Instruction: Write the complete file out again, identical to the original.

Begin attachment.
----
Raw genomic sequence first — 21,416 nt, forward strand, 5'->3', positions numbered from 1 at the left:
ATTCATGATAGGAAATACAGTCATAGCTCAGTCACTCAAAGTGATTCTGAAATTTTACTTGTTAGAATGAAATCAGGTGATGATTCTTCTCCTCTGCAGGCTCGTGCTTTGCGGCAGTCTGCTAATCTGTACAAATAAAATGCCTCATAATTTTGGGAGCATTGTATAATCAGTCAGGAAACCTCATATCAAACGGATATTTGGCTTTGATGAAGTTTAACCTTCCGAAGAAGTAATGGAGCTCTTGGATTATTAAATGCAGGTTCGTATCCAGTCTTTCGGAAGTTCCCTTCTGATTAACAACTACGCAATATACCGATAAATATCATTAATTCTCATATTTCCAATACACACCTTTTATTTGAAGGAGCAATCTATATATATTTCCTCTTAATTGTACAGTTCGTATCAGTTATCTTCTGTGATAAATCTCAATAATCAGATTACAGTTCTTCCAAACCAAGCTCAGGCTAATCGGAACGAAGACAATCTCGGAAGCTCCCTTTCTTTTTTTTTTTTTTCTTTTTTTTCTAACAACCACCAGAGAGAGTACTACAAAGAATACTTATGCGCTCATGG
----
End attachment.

Raw genomic sequence first — 21,416 nt, forward strand, 5'->3', positions numbered from 1 at the left:
ATTCATGATAGGAAATACAGTCATAGCTCAGTCACTCAAAGTGATTCTGAAATTTTACTTGTTAGAATGAAATCAGGTGATGATTCTTCTCCTCTGCAGGCTCGTGCTTTGCGGCAGTCTGCTAATCTGTACAAATAAAATGCCTCATAATTTTGGGAGCATTGTATAATCAGTCAGGAAACCTCATATCAAACGGATATTTGGCTTTGATGAAGTTTAACCTTCCGAAGAAGTAATGGAGCTCTTGGATTATTAAATGCAGGTTCGTATCCAGTCTTTCGGAAGTTCCCTTCTGATTAACAACTACGCAATATACCGATAAATATCATTAATTCTCATATTTCCAATACACACCTTTTATTTGAAGGAGCAATCTATATATATTTCCTCTTAATTGTACAGTTCGTATCAGTTATCTTCTGTGATAAATCTCAATAATCAGATTACAGTTCTTCCAAACCAAGCTCAGGCTAATCGGAACGAAGACAATCTCGGAAGCTCCCTTTCTTTTTTTTTTTTTTCTTTTTTTTCTAACAACCACCAGAGAGAGTACTACAAAGAATACTTATGCGCTCATGG